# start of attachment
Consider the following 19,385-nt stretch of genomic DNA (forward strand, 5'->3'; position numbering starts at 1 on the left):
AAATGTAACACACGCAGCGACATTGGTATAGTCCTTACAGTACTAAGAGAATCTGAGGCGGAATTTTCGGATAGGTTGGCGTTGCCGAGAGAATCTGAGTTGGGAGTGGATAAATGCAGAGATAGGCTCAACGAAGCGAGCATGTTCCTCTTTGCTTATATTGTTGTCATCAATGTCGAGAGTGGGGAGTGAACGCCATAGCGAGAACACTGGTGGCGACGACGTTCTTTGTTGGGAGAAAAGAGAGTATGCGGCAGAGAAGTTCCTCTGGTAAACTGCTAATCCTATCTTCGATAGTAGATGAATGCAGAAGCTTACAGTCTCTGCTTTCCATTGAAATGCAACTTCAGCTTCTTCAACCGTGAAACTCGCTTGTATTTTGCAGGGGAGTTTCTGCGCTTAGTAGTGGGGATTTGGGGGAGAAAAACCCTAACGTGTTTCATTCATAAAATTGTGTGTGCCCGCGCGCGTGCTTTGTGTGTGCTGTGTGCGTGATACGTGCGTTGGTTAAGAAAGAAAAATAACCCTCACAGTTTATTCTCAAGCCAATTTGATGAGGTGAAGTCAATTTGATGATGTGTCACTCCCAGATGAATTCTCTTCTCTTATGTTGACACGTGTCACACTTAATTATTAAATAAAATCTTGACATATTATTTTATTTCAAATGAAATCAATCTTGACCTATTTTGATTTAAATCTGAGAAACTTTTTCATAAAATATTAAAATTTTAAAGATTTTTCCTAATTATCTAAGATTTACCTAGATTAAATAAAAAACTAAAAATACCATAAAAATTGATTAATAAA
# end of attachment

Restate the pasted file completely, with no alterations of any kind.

Consider the following 19,385-nt stretch of genomic DNA (forward strand, 5'->3'; position numbering starts at 1 on the left):
AAATGTAACACACGCAGCGACATTGGTATAGTCCTTACAGTACTAAGAGAATCTGAGGCGGAATTTTCGGATAGGTTGGCGTTGCCGAGAGAATCTGAGTTGGGAGTGGATAAATGCAGAGATAGGCTCAACGAAGCGAGCATGTTCCTCTTTGCTTATATTGTTGTCATCAATGTCGAGAGTGGGGAGTGAACGCCATAGCGAGAACACTGGTGGCGACGACGTTCTTTGTTGGGAGAAAAGAGAGTATGCGGCAGAGAAGTTCCTCTGGTAAACTGCTAATCCTATCTTCGATAGTAGATGAATGCAGAAGCTTACAGTCTCTGCTTTCCATTGAAATGCAACTTCAGCTTCTTCAACCGTGAAACTCGCTTGTATTTTGCAGGGGAGTTTCTGCGCTTAGTAGTGGGGATTTGGGGGAGAAAAACCCTAACGTGTTTCATTCATAAAATTGTGTGTGCCCGCGCGCGTGCTTTGTGTGTGCTGTGTGCGTGATACGTGCGTTGGTTAAGAAAGAAAAATAACCCTCACAGTTTATTCTCAAGCCAATTTGATGAGGTGAAGTCAATTTGATGATGTGTCACTCCCAGATGAATTCTCTTCTCTTATGTTGACACGTGTCACACTTAATTATTAAATAAAATCTTGACATATTATTTTATTTCAAATGAAATCAATCTTGACCTATTTTGATTTAAATCTGAGAAACTTTTTCATAAAATATTAAAATTTTAAAGATTTTTCCTAATTATCTAAGATTTACCTAGATTAAATAAAAAACTAAAAATACCATAAAAATTGATTAATAAA